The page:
No Memory is Ever Alone is a visual conversation between my dad and I. He used to bring out a box of slides that he photographed in his late teens and early 20s every Christmas and made us view them on an old projector on our living room wall telling the same stories every year. It was a consistent memory from a childhood where we moved a lot and I never felt like I had a steady “place” to live and create memories.
I realized that by placing the slides in my current landscape, I created not only a connection between his life and mine, but a trail of memories, each that had its own association for both of us. A lot of these slides are of my mom, they were together almost 60 years. She passed away recently and I feel like her spirit, and all the spirits of the past, are around us. These little vignettes of family life in my current “space” comforts me that she and others are still near, watching over me. They create a “home” for me wherever I go.
I did not want to Photoshop that connection. Part of the process that was necessary for me was to find the right location and feel my dad’s slides united with how I live today – a place within a place, a memory within a memory.
The final archival digital images are 20" x 20" matted and framed.
The White House China is a series of photographic and mixed media reconstructions based on the collection of dinnerware at the presidential residence in Washington, DC. Depictions of china are based on the official state and family china collections of the presidents they represent or that of their predecessors.
Aiming to correct certain historical omissions, I began this project to explore the iconography and incongruity of an America established through violent conquest yet framed by elegant theory. A country once perceived as a beacon for democracy has at its root, the constant struggle for social justice. Embedded in a patriotic narrative, the rise and economic glory of the United States was fueled by the eradication of indigenous people, enslavement of Africans and the exploitation of natural resources. The White House was no exception to this opportunism.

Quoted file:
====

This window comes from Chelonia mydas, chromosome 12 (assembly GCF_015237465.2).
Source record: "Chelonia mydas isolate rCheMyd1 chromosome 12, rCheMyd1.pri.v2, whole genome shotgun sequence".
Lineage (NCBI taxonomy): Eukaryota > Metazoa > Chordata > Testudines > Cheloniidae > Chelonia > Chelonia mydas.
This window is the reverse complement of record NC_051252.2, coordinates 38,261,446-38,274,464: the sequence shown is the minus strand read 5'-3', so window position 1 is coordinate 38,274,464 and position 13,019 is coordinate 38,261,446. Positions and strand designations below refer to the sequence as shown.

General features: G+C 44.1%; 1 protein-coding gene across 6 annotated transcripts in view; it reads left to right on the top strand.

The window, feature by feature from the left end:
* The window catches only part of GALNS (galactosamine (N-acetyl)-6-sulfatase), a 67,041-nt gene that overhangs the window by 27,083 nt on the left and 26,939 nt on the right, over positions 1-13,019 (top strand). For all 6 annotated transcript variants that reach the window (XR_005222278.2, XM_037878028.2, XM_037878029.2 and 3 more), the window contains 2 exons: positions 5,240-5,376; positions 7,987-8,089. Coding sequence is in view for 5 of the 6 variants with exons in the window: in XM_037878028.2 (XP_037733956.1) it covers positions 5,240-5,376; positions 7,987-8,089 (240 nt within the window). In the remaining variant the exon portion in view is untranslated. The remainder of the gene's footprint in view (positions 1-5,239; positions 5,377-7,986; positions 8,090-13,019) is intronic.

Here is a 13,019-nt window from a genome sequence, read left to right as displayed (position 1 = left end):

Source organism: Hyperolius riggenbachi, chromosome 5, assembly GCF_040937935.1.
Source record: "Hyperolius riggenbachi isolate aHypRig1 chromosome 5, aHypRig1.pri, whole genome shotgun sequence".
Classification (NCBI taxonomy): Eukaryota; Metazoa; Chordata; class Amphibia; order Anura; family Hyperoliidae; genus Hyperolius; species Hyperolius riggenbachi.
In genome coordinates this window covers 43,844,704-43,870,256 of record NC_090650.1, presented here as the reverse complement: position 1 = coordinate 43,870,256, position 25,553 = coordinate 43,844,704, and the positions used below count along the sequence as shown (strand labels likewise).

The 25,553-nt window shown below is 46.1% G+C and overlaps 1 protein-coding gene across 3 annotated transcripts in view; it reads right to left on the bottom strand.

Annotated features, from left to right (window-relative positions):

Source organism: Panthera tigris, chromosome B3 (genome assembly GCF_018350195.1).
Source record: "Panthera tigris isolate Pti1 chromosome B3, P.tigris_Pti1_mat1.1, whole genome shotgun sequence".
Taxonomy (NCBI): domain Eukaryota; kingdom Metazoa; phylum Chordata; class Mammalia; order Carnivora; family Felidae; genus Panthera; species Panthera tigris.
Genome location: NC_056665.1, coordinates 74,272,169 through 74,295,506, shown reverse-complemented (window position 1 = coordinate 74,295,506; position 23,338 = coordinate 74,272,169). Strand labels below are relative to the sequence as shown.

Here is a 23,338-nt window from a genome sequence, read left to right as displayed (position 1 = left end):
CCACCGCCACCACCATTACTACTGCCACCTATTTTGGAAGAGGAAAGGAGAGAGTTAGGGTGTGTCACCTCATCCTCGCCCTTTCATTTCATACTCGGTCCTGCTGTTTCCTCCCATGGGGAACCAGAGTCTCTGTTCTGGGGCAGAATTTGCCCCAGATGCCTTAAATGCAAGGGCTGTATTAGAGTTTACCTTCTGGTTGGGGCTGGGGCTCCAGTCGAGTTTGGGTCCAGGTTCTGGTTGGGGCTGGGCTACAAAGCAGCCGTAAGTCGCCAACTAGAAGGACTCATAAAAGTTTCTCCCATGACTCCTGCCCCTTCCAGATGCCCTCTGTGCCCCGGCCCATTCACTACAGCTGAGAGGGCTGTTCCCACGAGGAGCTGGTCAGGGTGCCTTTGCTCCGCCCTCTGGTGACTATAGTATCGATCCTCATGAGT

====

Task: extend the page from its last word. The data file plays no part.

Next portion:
Inspired by early political illustrators who used their explosive imagery to reveal injustice behind the country’s facade of equality, these re-creations look at presidential contradictions and pivotal judgements made throughout the nation’s history. My intent is to shine a light on often-destructive events which happened by decision or neglect within each administration, providing a stark contrast to the assumption of civilization and culture set around historic dining tables.
The images are digital photographs of photographic assemblages. The dinnerware is not ceramic. Each piece was created by combining photographs of ceramics or digitally painted plate rim patterns with historical illustrations. These assemblages were then color printed and hand cut to make two-dimensional paper props which were re-photographed in real settings. I intend to show them as approximately 11×14, 20x24, and 30x40 archival pigment prints.
Medium: Tintypes - wet plate collodion, sizes vary: 3-1/8” x 4” and 6-1/4” x 8”
From scenes of gun violence that make the national news, to my 61-year-old mother suddenly deciding to carry, incidents of gun use haunt me with curiosity and fear. Having no personal attachment to guns, I am grappling with present day societal reverberations and implications of the gun in American culture.